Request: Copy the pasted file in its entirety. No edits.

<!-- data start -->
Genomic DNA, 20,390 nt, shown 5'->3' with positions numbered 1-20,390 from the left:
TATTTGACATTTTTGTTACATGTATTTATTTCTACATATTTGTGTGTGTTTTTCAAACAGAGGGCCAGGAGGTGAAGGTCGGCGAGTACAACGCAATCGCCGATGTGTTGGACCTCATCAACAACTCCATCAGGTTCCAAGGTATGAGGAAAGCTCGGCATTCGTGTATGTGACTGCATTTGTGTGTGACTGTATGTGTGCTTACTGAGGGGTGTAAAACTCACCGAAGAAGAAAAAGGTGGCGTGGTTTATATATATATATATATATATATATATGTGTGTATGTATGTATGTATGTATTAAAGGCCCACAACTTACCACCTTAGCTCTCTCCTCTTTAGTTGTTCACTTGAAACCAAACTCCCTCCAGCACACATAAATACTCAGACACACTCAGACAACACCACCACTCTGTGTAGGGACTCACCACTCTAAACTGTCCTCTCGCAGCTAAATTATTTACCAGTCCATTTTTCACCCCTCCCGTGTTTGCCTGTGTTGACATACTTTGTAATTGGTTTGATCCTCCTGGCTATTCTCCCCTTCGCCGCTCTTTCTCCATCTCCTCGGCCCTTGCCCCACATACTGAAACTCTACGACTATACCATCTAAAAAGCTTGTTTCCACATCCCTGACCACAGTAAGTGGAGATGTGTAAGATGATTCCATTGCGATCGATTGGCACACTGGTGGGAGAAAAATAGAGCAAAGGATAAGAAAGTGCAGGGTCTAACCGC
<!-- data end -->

Genomic DNA, 20,390 nt, shown 5'->3' with positions numbered 1-20,390 from the left:
TATTTGACATTTTTGTTACATGTATTTATTTCTACATATTTGTGTGTGTTTTTCAAACAGAGGGCCAGGAGGTGAAGGTCGGCGAGTACAACGCAATCGCCGATGTGTTGGACCTCATCAACAACTCCATCAGGTTCCAAGGTATGAGGAAAGCTCGGCATTCGTGTATGTGACTGCATTTGTGTGTGACTGTATGTGTGCTTACTGAGGGGTGTAAAACTCACCGAAGAAGAAAAAGGTGGCGTGGTTTATATATATATATATATATATATATATGTGTGTATGTATGTATGTATGTATTAAAGGCCCACAACTTACCACCTTAGCTCTCTCCTCTTTAGTTGTTCACTTGAAACCAAACTCCCTCCAGCACACATAAATACTCAGACACACTCAGACAACACCACCACTCTGTGTAGGGACTCACCACTCTAAACTGTCCTCTCGCAGCTAAATTATTTACCAGTCCATTTTTCACCCCTCCCGTGTTTGCCTGTGTTGACATACTTTGTAATTGGTTTGATCCTCCTGGCTATTCTCCCCTTCGCCGCTCTTTCTCCATCTCCTCGGCCCTTGCCCCACATACTGAAACTCTACGACTATACCATCTAAAAAGCTTGTTTCCACATCCCTGACCACAGTAAGTGGAGATGTGTAAGATGATTCCATTGCGATCGATTGGCACACTGGTGGGAGAAAAATAGAGCAAAGGATAAGAAAGTGCAGGGTCTAACCGC